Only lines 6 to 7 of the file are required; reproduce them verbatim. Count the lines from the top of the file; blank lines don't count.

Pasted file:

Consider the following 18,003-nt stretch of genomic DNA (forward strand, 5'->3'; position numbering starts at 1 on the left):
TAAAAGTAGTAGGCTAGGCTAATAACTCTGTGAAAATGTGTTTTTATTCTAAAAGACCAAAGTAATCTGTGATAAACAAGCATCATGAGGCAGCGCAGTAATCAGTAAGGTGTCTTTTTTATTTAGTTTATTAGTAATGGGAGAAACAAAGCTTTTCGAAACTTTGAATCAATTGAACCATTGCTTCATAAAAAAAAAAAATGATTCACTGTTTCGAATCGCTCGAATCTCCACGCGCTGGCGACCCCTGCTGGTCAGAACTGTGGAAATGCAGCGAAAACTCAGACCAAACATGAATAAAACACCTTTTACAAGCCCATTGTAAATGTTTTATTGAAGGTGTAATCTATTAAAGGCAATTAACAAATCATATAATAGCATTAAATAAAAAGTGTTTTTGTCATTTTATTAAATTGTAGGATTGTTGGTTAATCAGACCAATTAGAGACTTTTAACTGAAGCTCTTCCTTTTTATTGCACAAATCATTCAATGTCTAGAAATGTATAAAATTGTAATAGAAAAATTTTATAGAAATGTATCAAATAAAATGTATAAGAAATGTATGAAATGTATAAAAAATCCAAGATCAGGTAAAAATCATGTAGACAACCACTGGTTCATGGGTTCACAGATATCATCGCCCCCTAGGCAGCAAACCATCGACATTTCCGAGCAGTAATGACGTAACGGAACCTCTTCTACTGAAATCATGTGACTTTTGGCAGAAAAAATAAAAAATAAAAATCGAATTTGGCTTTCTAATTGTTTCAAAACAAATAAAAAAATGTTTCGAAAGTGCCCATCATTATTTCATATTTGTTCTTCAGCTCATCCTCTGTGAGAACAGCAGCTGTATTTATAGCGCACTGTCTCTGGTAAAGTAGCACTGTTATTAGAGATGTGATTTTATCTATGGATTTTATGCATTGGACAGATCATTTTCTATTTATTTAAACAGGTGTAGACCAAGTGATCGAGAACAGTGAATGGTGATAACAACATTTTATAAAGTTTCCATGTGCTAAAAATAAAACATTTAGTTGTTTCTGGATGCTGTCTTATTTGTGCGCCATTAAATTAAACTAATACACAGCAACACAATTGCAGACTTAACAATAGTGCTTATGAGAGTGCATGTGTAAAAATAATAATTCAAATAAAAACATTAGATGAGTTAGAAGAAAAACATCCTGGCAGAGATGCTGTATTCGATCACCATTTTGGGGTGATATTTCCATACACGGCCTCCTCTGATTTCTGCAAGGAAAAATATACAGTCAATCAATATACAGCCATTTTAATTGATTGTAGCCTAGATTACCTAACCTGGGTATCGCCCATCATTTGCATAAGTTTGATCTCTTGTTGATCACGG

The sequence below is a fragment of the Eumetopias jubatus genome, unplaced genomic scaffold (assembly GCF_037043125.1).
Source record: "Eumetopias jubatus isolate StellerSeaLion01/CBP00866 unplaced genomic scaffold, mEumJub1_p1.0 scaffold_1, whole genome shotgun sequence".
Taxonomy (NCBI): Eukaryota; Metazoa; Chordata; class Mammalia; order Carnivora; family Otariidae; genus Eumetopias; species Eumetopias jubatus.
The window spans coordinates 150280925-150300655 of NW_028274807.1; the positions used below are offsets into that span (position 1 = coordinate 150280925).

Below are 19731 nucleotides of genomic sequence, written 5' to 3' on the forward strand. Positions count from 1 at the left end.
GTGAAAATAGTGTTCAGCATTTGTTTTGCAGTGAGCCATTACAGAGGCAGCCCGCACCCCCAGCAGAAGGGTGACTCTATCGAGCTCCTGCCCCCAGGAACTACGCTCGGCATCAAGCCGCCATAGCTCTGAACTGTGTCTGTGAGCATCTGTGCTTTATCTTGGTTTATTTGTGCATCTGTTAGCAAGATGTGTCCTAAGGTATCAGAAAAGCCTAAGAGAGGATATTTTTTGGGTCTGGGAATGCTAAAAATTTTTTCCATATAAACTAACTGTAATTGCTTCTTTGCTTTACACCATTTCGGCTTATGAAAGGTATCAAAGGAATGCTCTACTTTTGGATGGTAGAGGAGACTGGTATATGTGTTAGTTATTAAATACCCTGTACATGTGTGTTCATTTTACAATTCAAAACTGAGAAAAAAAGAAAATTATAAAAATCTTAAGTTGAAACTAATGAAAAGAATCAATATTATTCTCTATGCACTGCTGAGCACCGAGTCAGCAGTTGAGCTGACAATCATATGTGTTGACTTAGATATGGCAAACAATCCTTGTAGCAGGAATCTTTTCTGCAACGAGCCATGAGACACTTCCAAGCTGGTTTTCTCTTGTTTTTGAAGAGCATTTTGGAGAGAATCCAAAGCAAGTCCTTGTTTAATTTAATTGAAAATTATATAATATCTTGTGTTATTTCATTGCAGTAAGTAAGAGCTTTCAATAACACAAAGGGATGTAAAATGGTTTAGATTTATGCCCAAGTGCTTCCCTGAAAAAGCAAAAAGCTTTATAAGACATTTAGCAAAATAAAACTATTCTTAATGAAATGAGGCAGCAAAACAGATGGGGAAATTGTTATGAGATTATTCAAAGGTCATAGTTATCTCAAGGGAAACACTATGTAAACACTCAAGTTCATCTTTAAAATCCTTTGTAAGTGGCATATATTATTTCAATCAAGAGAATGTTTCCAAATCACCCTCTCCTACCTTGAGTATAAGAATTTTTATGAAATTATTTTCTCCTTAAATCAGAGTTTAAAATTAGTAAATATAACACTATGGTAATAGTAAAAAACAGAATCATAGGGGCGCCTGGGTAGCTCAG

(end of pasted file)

The window spans coordinates 150280925-150300655 of NW_028274807.1; the positions used below are offsets into that span (position 1 = coordinate 150280925).

Below are 19731 nucleotides of genomic sequence, written 5' to 3' on the forward strand. Positions count from 1 at the left end.